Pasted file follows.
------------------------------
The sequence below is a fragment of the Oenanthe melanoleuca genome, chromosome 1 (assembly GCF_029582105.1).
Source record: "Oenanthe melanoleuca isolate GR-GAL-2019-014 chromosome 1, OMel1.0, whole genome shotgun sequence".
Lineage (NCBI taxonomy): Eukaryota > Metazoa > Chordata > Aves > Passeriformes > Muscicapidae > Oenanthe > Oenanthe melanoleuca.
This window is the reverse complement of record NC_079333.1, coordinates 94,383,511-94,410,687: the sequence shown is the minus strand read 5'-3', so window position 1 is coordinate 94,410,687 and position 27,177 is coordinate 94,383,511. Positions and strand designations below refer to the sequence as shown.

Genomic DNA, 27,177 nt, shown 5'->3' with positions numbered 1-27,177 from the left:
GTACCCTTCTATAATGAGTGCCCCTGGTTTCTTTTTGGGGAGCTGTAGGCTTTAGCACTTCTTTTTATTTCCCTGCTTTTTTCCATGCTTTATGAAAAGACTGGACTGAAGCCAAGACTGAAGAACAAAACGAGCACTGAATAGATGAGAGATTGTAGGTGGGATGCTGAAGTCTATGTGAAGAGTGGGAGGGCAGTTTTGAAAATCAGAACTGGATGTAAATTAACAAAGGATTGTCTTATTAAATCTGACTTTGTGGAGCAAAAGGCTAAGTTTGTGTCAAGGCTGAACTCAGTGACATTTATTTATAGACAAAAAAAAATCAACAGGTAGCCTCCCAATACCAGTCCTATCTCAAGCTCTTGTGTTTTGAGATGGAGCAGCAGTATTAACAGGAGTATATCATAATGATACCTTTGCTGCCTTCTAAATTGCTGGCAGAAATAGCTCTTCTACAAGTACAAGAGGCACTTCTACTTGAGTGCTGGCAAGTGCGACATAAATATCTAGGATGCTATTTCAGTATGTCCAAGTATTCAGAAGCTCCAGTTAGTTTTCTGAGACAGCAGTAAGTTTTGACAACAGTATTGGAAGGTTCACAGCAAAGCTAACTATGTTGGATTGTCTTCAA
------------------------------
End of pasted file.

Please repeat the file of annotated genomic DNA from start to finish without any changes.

The sequence below is a fragment of the Oenanthe melanoleuca genome, chromosome 1 (assembly GCF_029582105.1).
Source record: "Oenanthe melanoleuca isolate GR-GAL-2019-014 chromosome 1, OMel1.0, whole genome shotgun sequence".
Lineage (NCBI taxonomy): Eukaryota > Metazoa > Chordata > Aves > Passeriformes > Muscicapidae > Oenanthe > Oenanthe melanoleuca.
This window is the reverse complement of record NC_079333.1, coordinates 94,383,511-94,410,687: the sequence shown is the minus strand read 5'-3', so window position 1 is coordinate 94,410,687 and position 27,177 is coordinate 94,383,511. Positions and strand designations below refer to the sequence as shown.

Genomic DNA, 27,177 nt, shown 5'->3' with positions numbered 1-27,177 from the left:
GTACCCTTCTATAATGAGTGCCCCTGGTTTCTTTTTGGGGAGCTGTAGGCTTTAGCACTTCTTTTTATTTCCCTGCTTTTTTCCATGCTTTATGAAAAGACTGGACTGAAGCCAAGACTGAAGAACAAAACGAGCACTGAATAGATGAGAGATTGTAGGTGGGATGCTGAAGTCTATGTGAAGAGTGGGAGGGCAGTTTTGAAAATCAGAACTGGATGTAAATTAACAAAGGATTGTCTTATTAAATCTGACTTTGTGGAGCAAAAGGCTAAGTTTGTGTCAAGGCTGAACTCAGTGACATTTATTTATAGACAAAAAAAAATCAACAGGTAGCCTCCCAATACCAGTCCTATCTCAAGCTCTTGTGTTTTGAGATGGAGCAGCAGTATTAACAGGAGTATATCATAATGATACCTTTGCTGCCTTCTAAATTGCTGGCAGAAATAGCTCTTCTACAAGTACAAGAGGCACTTCTACTTGAGTGCTGGCAAGTGCGACATAAATATCTAGGATGCTATTTCAGTATGTCCAAGTATTCAGAAGCTCCAGTTAGTTTTCTGAGACAGCAGTAAGTTTTGACAACAGTATTGGAAGGTTCACAGCAAAGCTAACTATGTTGGATTGTCTTCAA